Fourteen Marine Raiders are getting ready to step off one month from today on a 770-mile ruck march to commemorate their fallen brothers on the one-year anniversary of a Black Hawk crash that killed 11 troops off the coast of Florida.
On March 11, the group, Marine Raider Memorial March, will depart the crash site at Navarre, Florida, on the 11-day, round-the-clock operation to the Raiders’ home at Camp Lejeune, North Carolina, delivering the only surviving piece of equipment from the crash: a paddle belonging to one of the fallen dead Raiders.
Staff Sgt. Nate Harris, a critical skills operator who began organizing the march the day after the crash, said the undertaking will honor the families of the fallen.
"I wanted to do something to give back to the families," he said. "There's never enough we can do for the families; we have to show them how much these men and their families mean to us."
On March 10, 2015, seven Raiders and four Louisiana National Guardsmen members perished when their UH-60 Black Hawk helicopter hit the water off the Florida Panhandle during a training mission in inclement weather.
One year later, the 14 critical skills operators and special amphibious reconnaissance corpsmen in the Marine Corps Special Operations Command are taking leave from active-duty assignments to split into seven two-man teams — each in honor of one of the Raiders — and walk day and night over 10- to 12-mile relay segments and four states until they arrive at Camp Lejeune.
"It's a way of saying to the families, 'Hey, we're still here and this is what your husbands, your fathers or your sons mean to you and what they mean to us,'" said a staff sergeant with the 1st Raider Battalion participating in the march who requested anonymity, citing security concerns. "It's a way to give back and say that everyone is still here, everyone is still carrying that pack."
The Raiders are currently gearing up for the event, putting in extra miles after duty and coordinating local support along the way.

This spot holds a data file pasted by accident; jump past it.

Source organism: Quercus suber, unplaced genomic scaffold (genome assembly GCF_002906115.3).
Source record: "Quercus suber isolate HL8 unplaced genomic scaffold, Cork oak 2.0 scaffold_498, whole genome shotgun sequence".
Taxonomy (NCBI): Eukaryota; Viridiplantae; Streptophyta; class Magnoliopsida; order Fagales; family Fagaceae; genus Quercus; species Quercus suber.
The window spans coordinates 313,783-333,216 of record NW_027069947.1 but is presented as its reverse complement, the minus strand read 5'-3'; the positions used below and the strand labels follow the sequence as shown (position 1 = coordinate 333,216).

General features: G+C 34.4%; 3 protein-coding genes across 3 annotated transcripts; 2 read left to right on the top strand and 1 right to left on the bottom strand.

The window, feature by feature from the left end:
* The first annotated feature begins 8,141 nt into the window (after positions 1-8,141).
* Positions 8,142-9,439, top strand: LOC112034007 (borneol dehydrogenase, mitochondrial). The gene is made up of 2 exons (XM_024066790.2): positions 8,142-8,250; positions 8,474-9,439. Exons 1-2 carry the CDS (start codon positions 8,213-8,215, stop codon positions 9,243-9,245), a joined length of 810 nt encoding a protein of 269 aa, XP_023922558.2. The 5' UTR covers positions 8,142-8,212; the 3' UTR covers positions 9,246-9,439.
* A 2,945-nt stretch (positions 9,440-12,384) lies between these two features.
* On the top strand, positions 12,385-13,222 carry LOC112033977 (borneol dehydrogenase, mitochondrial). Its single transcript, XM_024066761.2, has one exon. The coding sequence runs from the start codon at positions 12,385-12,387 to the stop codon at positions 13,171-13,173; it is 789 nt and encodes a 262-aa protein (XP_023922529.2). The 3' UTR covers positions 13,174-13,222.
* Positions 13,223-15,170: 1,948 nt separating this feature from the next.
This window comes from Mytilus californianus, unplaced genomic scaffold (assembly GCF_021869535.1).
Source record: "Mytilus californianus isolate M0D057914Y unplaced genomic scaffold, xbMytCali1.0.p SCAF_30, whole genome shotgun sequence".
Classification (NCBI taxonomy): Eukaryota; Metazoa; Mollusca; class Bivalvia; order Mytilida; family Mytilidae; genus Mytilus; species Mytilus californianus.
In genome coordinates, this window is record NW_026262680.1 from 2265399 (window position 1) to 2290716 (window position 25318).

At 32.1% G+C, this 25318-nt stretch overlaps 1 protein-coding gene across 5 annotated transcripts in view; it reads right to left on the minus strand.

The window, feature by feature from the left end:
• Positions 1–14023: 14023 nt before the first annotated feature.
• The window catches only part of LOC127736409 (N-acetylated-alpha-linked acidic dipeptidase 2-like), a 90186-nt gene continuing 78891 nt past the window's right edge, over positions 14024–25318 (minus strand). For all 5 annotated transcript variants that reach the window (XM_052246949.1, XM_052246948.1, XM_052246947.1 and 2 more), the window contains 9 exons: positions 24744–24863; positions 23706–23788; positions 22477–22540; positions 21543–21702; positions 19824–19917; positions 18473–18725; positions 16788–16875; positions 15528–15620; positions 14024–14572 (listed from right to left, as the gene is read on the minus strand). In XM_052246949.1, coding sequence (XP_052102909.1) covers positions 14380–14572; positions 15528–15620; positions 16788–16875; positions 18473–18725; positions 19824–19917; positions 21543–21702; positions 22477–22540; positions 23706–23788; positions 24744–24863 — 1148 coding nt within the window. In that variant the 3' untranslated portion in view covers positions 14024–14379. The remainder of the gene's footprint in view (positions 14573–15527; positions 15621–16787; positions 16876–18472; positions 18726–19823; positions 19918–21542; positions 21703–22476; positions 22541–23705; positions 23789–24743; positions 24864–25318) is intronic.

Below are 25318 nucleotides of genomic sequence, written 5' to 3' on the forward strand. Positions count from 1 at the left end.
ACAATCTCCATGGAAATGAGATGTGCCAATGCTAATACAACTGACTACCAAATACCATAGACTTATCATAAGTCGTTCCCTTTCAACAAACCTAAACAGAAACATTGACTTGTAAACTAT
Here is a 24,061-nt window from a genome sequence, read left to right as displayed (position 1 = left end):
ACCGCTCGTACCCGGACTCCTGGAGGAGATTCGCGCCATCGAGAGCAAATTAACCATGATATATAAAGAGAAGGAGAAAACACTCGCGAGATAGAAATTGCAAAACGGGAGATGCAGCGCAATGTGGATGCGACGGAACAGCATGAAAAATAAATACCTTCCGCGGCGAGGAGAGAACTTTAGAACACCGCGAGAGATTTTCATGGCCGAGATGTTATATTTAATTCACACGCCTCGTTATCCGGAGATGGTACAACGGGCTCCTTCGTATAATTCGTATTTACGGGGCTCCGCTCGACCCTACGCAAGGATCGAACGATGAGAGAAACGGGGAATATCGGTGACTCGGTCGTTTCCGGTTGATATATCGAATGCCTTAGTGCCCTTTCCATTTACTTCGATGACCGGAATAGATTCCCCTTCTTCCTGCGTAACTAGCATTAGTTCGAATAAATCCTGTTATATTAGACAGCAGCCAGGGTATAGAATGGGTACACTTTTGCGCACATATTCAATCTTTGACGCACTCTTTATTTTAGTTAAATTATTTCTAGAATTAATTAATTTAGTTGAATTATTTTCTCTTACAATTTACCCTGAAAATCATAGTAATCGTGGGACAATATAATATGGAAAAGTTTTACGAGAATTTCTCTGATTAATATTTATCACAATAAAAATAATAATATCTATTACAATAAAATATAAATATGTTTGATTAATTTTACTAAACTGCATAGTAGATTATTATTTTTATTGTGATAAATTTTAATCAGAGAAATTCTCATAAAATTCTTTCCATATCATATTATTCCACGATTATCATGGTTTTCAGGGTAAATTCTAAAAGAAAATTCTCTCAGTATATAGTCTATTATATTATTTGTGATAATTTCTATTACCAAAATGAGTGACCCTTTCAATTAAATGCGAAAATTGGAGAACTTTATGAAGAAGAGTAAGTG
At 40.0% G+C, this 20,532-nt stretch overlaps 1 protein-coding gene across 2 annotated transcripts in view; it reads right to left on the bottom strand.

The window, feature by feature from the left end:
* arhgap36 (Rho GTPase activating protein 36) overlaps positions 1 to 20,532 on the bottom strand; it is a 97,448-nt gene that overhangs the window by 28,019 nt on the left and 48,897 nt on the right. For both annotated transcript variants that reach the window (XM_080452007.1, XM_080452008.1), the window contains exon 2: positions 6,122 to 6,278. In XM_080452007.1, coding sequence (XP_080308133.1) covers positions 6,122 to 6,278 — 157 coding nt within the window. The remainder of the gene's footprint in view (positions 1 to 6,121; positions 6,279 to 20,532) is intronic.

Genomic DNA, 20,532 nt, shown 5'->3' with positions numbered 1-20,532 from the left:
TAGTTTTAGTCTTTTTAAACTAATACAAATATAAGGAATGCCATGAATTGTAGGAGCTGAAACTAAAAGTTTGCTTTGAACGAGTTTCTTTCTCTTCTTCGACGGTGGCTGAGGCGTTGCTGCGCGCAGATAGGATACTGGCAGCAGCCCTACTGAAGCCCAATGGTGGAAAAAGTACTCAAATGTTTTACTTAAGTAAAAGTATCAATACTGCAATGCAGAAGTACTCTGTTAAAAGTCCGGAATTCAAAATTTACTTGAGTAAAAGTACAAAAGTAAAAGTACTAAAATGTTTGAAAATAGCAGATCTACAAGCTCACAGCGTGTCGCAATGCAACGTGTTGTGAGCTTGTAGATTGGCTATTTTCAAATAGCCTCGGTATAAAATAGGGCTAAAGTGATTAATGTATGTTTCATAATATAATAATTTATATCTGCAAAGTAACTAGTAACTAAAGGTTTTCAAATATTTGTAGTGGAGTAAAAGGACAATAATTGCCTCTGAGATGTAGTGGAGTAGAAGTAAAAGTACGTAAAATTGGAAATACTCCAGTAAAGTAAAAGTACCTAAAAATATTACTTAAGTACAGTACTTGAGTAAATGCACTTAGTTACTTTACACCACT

"We all ruck and run a lot as it is; we generally try to stay in shape," the staff sergeant said. "Now we're doing a bit more rucking, trying to condition the feet."
Working with the Brothers in Arms Foundation, a nonprofit organization directly supporting the wounded and families of the fallen in the Marines special operations community, the Raiders are raising funds for the families as well as for basic logistics along the journey.
The route was designed to pass by several military installations, including Marine Corps Recruit Depot Parris Island and Marine Corps Air Station Beaufort in South Carolina, and the Naval Salvage Training Center in Panama City, Florida.
On March 11, 2016, the first of seven two-man teams will set off on the first of their 110 mile segment. Teams will alternate approximately every 11 miles, marching overnight until reaching their end point at Courthouse Bay.
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The undertaking has received an outpouring of support, the staff sergeant said.
"It's really easy for us to put a pack on and go for a walk, honestly, but seeing the places we're going to be walking through and people already reaching out saying we want to be involved however we can, it's pretty awesome to see," he said. "It's really cool seeing all these different entities, veterans and non-vets, stepping in and saying 'we want to make this grow, we want to give the community support.'"
The teams will carry the paddle belonging to one of the lost Raiders in keeping alive a tradition dating back to the Marine Raiders' World War II legacy, when an inscribed paddle was presented to the family of those killed in action. The teams will present this one to Lt. Col. Craig Wolfenbarger, commander of the 2nd Marine Raider Battalion, during a ceremony aboard Camp Lejeune, North Carolina.
"We'll bring this paddle back to where it belongs in North Carolina," the staff sergeant said. "We're a close community, but everyone's always busy, gone on deployments, always training, so when you have something like this where guys come in from all over the country, it draws those bonds that much tighter."
Given how close the community is, many of the participating Raiders knew the fallen personally, and the march will afford the opportunity to reflect on their lives and service.
For those who didn't, it's also a chance to pass on their legacy, said a participating gunnery sergeant with 2nd Raider Battalion who also requested anonymity.
"The younger guys that are coming up now, they are their brothers as well," he said. "We're all family, and for them to see what we do for our family, not just in life but in death, that's going to speak volumes."